Daniel Lum didn’t go looking for Everett history. And quite possibly, the Alaska man didn’t find Everett history.
Nonetheless, he’s sharing treasures he found. Lum has great hopes for old photographs that turned up in a box he brought home from an estate sale. He wants to return them to their rightful owners — the ancestors of pioneers pictured in the photos.
Family and history matter to Lum, a 38-year-old Alaska Native of Inupiat heritage.
“I find history fascinating,” said Lum, who is from Barrow in northernmost Alaska but now lives in Fairbanks. “I found the photographs amazing because of the size of the logs. I had a strong respect for those guys in the pictures.”
Lum contacted The Herald a week ago because of a name he saw on three early 20th century photos that were buried in the box. The name is Rucker.
All it took was a Google search of “Rucker” for Lum to see “rucker mansion everett wa” “rucker tomb” and “everett wa.”
He went to the sale a couple months ago, but didn’t dig through the box until recently.
“These two little alabaster sculptures I wanted for my wife were in this box,” Lum said. “I took the sculptures out, but didn’t go through the box. Then we were cleaning up our garage, and I decided to look through this box. On the bottom mixed with old newspapers were three photos.
“They’re magnificent,” Lum said.
They certainly are. One picture, labeled “Wildwood, California 1905,” has the name “Great Grandad Elmer Rucker” written on the bottom. It shows yoked teams of oxen pulling a wagon loaded with one massive log. Two men in hats stand proudly in the picture.
Another photo, of a couple on a horse-drawn wagon in treeless farm country, is labeled “Rucker Place in Enterprise, Oregon. Hauling water during World War One 1915.” The third picture, “Freight Wagons Minam Hill — 1906,” shows horses pulling loaded wagons on a forested hillside. It also has “Grandad Rucker” written on it.
Each rugged scene is a testament to the intrepid farmers and loggers who settled the West. In Everett, though, the mystery of the pictures is not yet solved.
Bill Rucker, 71, is the grandson of Bethel Rucker, an early and prominent Everett pioneer. “I’ve never heard the name Elmer,” the Everett man said last week.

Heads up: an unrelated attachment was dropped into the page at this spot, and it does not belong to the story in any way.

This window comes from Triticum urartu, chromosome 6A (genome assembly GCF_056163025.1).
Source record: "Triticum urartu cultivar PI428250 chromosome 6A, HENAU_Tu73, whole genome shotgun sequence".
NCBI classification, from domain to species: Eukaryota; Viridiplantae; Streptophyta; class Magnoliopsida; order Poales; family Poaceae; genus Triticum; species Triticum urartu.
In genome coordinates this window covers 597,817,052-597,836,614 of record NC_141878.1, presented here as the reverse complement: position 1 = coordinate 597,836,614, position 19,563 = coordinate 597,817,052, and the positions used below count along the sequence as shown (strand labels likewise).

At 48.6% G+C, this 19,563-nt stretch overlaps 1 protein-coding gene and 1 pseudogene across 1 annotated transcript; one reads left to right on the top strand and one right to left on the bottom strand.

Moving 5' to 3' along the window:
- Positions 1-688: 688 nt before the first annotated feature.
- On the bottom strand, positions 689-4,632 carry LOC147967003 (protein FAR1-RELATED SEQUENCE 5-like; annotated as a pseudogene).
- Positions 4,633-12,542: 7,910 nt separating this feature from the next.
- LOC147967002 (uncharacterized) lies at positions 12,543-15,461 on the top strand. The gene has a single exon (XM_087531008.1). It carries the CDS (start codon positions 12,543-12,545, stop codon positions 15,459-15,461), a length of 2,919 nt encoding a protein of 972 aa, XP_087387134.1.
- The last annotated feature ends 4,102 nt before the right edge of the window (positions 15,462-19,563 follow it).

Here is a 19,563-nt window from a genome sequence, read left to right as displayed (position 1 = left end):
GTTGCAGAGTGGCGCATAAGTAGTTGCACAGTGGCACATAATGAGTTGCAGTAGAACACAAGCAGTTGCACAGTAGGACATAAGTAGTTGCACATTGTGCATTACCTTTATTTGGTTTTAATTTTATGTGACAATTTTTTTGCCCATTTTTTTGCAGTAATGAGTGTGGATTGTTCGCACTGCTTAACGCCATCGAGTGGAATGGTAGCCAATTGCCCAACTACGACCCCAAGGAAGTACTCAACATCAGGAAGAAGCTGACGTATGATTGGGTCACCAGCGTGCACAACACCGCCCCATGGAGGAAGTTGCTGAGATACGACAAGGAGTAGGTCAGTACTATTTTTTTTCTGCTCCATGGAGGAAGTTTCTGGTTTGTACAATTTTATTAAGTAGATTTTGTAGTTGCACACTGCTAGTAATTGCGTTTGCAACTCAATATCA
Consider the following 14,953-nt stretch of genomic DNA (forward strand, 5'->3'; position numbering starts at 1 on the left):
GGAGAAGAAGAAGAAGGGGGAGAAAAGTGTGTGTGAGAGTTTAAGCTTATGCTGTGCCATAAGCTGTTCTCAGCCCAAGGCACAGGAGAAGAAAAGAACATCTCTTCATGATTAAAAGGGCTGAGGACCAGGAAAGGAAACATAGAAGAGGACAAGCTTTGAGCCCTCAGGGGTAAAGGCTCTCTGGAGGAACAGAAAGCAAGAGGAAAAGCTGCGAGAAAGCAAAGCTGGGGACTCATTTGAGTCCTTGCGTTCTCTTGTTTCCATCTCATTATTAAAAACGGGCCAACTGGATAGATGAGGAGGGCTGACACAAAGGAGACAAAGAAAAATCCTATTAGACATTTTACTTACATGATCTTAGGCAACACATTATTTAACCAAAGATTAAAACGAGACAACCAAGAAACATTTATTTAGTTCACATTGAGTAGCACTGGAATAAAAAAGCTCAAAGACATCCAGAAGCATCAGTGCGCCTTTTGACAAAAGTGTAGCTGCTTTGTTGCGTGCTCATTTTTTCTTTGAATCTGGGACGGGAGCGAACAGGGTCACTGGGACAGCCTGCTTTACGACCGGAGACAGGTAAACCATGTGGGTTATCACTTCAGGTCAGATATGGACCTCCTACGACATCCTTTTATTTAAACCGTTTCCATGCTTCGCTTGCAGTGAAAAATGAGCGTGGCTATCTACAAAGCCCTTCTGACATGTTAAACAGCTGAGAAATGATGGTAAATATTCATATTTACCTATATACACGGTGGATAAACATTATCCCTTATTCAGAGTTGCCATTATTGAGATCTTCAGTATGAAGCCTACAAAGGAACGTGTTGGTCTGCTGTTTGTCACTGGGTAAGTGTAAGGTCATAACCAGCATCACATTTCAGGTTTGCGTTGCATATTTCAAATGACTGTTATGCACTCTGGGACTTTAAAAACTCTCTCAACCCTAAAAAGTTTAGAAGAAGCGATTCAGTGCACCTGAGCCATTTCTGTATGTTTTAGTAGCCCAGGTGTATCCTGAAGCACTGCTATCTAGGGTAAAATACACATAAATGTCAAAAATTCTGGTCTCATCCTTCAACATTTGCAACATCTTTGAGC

“My grandfather was alive until I was 5 years old. It has only been two generations,” Bill Rucker said.
“Boy, I’ve never heard of one. I don’t know an Elmer,” Dilgard said when asked about the pictures. “I don’t know what other branches of the Rucker family were back in Ohio,” he said.
Before 1900, Bethel and his brother, Wyatt Rucker, came West from Ohio with their widowed mother, Jane Rucker. They went first to Tacoma, and then in 1889 to Everett. The father, Wyatt Rucker Sr., had died in Ohio.
According to Dilgard, Jane Rucker and her two bachelor sons acquired land in what is now Everett’s central business district.
“Somehow, they bought all of Everett, the downtown part of it, from a guy who was here,” Bill Rucker said. “That might have been Swalwell.”
Snohomish was the established town in 1889. In a 1999 Herald interview, Dilgard said that Everett’s two early landowners were the Ruckers and the Swalwell family. By 1892, Dilgard said, the Rucker brothers were involved in filing a plat for the main section of Everett, which was incorporated in 1893.
Today, Everett’s Rucker Avenue is named for the pioneer family. The house known as the “Rucker mansion,” on Everett’s Laurel Drive, was built in 1905. Bethel Rucker lived there as a newlywed with his bride, his elderly mother and his brother.
After Jane Rucker died in 1907, her sons had a massive pyramid-shaped tomb built at Everett’s Evergreen Cemetery. The private mausoleum holds the remains of Jane Rucker, her husband, whose body was moved from Ohio, and other family members.
Any connections between the Everett family and Elmer Rucker, the giant log, the oxen or horse carts are unknown.
Even without a clue about Elmer Rucker, Dilgard is heartened by the efforts of a man in Alaska.
“That’s just great that he would do this,” Dilgard said. “It’s such a beautiful gesture, for somebody to go that far.”
Lum is determined to find the right Ruckers.
“I don’t know who the Ruckers are,” Lum said. “Grandchildren should have these pictures.”
Julie Muhlstein: 425-339-3460, email@example.com.